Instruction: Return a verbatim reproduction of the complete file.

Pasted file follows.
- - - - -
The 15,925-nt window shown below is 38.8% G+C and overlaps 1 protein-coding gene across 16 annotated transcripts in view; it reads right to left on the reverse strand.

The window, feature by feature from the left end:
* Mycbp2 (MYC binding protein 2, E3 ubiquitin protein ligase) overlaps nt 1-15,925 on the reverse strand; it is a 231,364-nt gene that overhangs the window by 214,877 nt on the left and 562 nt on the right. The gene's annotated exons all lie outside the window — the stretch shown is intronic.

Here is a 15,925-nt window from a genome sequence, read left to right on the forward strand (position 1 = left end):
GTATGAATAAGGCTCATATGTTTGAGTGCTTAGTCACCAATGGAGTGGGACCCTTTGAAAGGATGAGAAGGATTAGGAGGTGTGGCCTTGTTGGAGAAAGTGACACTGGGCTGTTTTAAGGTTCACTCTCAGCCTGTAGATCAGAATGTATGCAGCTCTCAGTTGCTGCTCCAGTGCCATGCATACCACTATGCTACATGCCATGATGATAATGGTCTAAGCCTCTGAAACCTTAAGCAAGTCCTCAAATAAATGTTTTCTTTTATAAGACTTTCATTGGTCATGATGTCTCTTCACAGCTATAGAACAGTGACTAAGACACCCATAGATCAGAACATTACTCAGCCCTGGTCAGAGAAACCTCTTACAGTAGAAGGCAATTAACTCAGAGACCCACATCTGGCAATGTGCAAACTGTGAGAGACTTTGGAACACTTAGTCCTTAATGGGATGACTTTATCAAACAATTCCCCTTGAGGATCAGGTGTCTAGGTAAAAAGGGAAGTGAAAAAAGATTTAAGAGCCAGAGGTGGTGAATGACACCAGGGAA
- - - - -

The 15,925-nt window shown below is 38.8% G+C and overlaps 1 protein-coding gene across 16 annotated transcripts in view; it reads right to left on the reverse strand.

The window, feature by feature from the left end:
* Mycbp2 (MYC binding protein 2, E3 ubiquitin protein ligase) overlaps nt 1-15,925 on the reverse strand; it is a 231,364-nt gene that overhangs the window by 214,877 nt on the left and 562 nt on the right. The gene's annotated exons all lie outside the window — the stretch shown is intronic.

Here is a 15,925-nt window from a genome sequence, read left to right on the forward strand (position 1 = left end):
GTATGAATAAGGCTCATATGTTTGAGTGCTTAGTCACCAATGGAGTGGGACCCTTTGAAAGGATGAGAAGGATTAGGAGGTGTGGCCTTGTTGGAGAAAGTGACACTGGGCTGTTTTAAGGTTCACTCTCAGCCTGTAGATCAGAATGTATGCAGCTCTCAGTTGCTGCTCCAGTGCCATGCATACCACTATGCTACATGCCATGATGATAATGGTCTAAGCCTCTGAAACCTTAAGCAAGTCCTCAAATAAATGTTTTCTTTTATAAGACTTTCATTGGTCATGATGTCTCTTCACAGCTATAGAACAGTGACTAAGACACCCATAGATCAGAACATTACTCAGCCCTGGTCAGAGAAACCTCTTACAGTAGAAGGCAATTAACTCAGAGACCCACATCTGGCAATGTGCAAACTGTGAGAGACTTTGGAACACTTAGTCCTTAATGGGATGACTTTATCAAACAATTCCCCTTGAGGATCAGGTGTCTAGGTAAAAAGGGAAGTGAAAAAAGATTTAAGAGCCAGAGGTGGTGAATGACACCAGGGAA